The Sorrow that Makes for Joy

After six miscarriages and no children yet to raise, sorrow has begun to feel like home - not the despairing kind of sorrow that withdraws from life, but the kind that makes for joy. We first started to publicly discuss our grief of child loss after Faith's miscarriage in August 2019. We received some support from those we knew, although it become painfully evident that most people, no matter how well-meaning, simply don't know how to approach the grief of others - often because they don't know how to approach their own. The online community provided a great deal of sympathetic prayers and words of empathy, but on both fronts I have come to realize that there is a public crisis concerning our approach to grief. We treat grief like a disease or moral failure, as something that does not belong in our conscious minds.


Prosperity gospel/word of faith types associate grief with sin. Our children obviously died because we did not have enough faith to keep them alive. Yes, we had people say this both privately and publicly. Just recently, someone told me that I should remove "miscarriage father" from my twitter bio because it somehow empowers loss. Fortunately, we know better than to consider this heretical approach, but many do not. Many are convinced that positive thoughts and declarations will somehow manifest desired reality. If you want to know how well this works, just ask Michael Scott about his bankruptcy.


In other circles, both within and beyond Christian opinion, grief is often understood as a short-term necessary evil that is meant to fade with time. After we lost Faith, some well-meaning sympathizers said that we should get rid of, or at the very least hide away, our crib and everything else that we had prepared for her. We were told to delete all mentions of her from Facebook to avoid them returning as yearly reminders of our loss. I find this approach to be terribly inhumane as well as psychologically unhealthy. Our children died. What kind of parents would we be if we sought to eradicate all trace of their existence? Furthermore, whether discussing a grief like this or another, grief does not simply go away. If we force it out of our conscious minds, it remains somewhere in the unconscious and is likely to manifest itself in unsavory ways, such as bitterness, jealously, resentment, anger, relational isolation, etc. Most of you have either experienced this yourselves or know someone who has. If we do not embrace the reality of loss, it will inevitably embrace us.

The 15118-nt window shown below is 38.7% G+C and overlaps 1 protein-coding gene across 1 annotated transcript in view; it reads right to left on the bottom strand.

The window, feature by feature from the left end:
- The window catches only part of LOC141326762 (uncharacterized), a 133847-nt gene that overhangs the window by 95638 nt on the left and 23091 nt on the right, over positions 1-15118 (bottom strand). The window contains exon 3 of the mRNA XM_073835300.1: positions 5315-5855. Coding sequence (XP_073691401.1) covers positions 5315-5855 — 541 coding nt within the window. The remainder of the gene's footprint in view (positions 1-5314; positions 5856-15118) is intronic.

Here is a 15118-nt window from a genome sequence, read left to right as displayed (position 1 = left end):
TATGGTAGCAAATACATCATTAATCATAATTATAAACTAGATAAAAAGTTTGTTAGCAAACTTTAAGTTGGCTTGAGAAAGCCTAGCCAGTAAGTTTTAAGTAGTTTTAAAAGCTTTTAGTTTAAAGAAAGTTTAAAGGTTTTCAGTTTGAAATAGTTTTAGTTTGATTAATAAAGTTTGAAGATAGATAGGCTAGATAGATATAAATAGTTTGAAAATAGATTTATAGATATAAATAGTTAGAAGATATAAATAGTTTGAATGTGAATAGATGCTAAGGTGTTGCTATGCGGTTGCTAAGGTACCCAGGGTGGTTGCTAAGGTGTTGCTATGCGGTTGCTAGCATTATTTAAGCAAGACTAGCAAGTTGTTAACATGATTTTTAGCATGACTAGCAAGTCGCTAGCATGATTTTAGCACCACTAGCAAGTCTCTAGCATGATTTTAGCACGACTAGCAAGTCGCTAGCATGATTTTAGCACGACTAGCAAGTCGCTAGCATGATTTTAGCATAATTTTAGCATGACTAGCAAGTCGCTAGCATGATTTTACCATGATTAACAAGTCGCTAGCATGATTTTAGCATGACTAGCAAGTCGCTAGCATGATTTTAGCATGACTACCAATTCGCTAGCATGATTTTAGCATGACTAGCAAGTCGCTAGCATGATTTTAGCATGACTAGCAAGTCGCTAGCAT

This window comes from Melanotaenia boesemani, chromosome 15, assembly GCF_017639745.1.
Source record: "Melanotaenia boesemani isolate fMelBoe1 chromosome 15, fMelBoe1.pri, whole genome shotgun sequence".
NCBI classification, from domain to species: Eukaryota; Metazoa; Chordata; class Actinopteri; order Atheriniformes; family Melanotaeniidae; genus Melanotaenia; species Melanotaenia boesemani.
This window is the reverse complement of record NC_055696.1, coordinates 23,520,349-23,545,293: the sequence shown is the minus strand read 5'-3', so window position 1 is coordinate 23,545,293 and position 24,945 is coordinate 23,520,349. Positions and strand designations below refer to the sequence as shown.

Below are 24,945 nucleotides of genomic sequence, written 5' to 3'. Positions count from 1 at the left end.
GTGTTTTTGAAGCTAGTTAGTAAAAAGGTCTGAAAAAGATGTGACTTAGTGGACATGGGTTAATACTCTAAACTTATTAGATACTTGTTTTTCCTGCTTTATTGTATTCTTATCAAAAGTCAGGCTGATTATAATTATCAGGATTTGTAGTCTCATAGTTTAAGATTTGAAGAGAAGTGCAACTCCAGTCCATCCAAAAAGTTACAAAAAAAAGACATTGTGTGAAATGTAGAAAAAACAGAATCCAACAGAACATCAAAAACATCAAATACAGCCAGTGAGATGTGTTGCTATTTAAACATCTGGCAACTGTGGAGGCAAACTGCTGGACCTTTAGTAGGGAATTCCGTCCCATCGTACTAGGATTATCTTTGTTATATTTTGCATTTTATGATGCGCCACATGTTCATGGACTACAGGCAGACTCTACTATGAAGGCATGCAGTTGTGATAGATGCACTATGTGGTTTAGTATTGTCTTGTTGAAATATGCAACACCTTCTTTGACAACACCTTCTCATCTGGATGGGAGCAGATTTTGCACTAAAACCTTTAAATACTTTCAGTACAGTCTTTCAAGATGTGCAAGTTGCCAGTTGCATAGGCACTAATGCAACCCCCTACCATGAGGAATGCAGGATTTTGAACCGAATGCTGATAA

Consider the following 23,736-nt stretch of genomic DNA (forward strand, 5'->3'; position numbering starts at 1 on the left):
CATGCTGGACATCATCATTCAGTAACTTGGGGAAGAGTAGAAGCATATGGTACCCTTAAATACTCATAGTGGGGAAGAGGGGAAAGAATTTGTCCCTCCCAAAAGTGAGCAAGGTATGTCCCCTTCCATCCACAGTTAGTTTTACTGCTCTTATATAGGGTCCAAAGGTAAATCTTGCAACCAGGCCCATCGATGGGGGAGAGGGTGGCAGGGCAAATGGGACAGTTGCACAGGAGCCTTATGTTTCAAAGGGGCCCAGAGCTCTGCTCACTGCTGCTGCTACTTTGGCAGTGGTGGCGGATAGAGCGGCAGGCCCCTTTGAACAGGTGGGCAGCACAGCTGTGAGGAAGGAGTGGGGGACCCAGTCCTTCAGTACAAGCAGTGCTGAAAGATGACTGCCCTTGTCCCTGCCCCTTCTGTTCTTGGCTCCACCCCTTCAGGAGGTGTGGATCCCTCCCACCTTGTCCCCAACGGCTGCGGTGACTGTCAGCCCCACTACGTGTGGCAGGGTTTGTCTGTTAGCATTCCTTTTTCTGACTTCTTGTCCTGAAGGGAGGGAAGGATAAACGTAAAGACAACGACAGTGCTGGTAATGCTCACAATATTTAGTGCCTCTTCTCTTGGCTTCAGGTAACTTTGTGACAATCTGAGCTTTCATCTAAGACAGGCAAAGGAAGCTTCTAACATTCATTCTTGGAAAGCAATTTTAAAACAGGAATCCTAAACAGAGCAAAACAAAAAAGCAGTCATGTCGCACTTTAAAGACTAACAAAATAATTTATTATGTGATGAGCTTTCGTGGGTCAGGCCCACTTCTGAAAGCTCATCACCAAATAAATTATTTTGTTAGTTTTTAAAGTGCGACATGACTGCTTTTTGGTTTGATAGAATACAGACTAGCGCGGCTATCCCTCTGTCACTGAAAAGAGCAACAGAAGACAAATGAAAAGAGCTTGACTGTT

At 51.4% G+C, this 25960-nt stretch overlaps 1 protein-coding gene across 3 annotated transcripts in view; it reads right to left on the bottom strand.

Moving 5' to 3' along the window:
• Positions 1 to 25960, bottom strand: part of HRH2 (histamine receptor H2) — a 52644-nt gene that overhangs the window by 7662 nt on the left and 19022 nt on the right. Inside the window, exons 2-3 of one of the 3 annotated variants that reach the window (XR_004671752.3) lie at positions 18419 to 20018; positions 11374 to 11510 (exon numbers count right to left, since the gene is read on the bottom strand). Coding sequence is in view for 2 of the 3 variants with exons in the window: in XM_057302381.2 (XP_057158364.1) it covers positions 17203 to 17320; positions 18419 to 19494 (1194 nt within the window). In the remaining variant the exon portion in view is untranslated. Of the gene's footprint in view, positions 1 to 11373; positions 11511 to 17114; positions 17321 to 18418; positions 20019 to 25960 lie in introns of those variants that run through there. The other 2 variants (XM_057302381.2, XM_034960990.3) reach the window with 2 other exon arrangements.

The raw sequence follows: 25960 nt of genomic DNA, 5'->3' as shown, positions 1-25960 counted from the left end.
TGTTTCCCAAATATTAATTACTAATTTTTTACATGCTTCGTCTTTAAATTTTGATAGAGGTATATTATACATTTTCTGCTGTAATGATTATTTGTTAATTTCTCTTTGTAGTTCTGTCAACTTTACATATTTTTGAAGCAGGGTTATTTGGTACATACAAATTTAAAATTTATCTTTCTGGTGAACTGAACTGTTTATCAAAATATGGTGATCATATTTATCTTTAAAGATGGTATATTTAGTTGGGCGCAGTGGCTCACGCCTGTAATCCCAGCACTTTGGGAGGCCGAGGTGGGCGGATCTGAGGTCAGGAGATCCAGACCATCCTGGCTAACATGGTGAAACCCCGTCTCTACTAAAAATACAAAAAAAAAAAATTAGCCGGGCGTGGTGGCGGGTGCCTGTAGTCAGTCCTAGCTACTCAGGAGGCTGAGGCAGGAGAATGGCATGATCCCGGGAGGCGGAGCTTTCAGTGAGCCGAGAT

Instead of rebuking or suppressing grief, I recommend a third approach: integrating grief into a life of meaning. Whether we are ever to raise children or not, the children that we lost will always be a part of our lives. Their stockings will be hung every Christmas. Their memory boxes will be kept visible. Yes, these things bring sorrow to the forefront, but they also bring to the forefront the good things that laid ground for sorrow, as well as the goodness of God that preserves us when the world shatters. For those with eyes to see, there is something constant and reliable, even through the greatest tumults of this life. The goodness that make all good things good remains constant, despite the spinning wheel of fortune. When we suffer loss, we discover what cannot be lost.


Since our initial losses, I have learned to encounter the world differently. I live with more purpose. I connect more deeply with things of depth. I approach stories differently. I approach people differently. I am both more sensitive and more resilient. I am more grounded because I am more aware of fragility. I know greater joy, not because I am rid of sorrow, but because I have roots deeply fixed in sorrow.


“For if joyful is the fountain that rises in the sun, its springs are in the wells of sorrow unfathomable at the foundations of the Earth.” - Tolkien, The Silmarillion


This world is one of suffering. If you make it out of the womb, which I have come to learn is a great feat in itself, you will encounter betrayal, loss, sickness, and ultimately death. If we attempt to avoid grief for the achievement of ethereal bliss, we will inevitably find ourselves in embittered defeat, surrounded by shattered dreams. However, if we are able to embrace the bitterness of this life, we will be pleasantly surprised by the sweet things that we find. We will not be consumed by the darkness, but rather we will be filled with joyous gratitude at the beams of paradise that pierce the veil and illumine the path forward.


Aesop teaches us well that "Gratitude is the sign of noble souls." Let your grief fuel your gratitude. Let life in the darkness make your eyes more attuned to the light. Do not be surprised by bitterness, but delight in the sweet. Let the ignoble inspire nobility. Integrate your sorrow into a life of meaning. Find salvation through cruciform faith.

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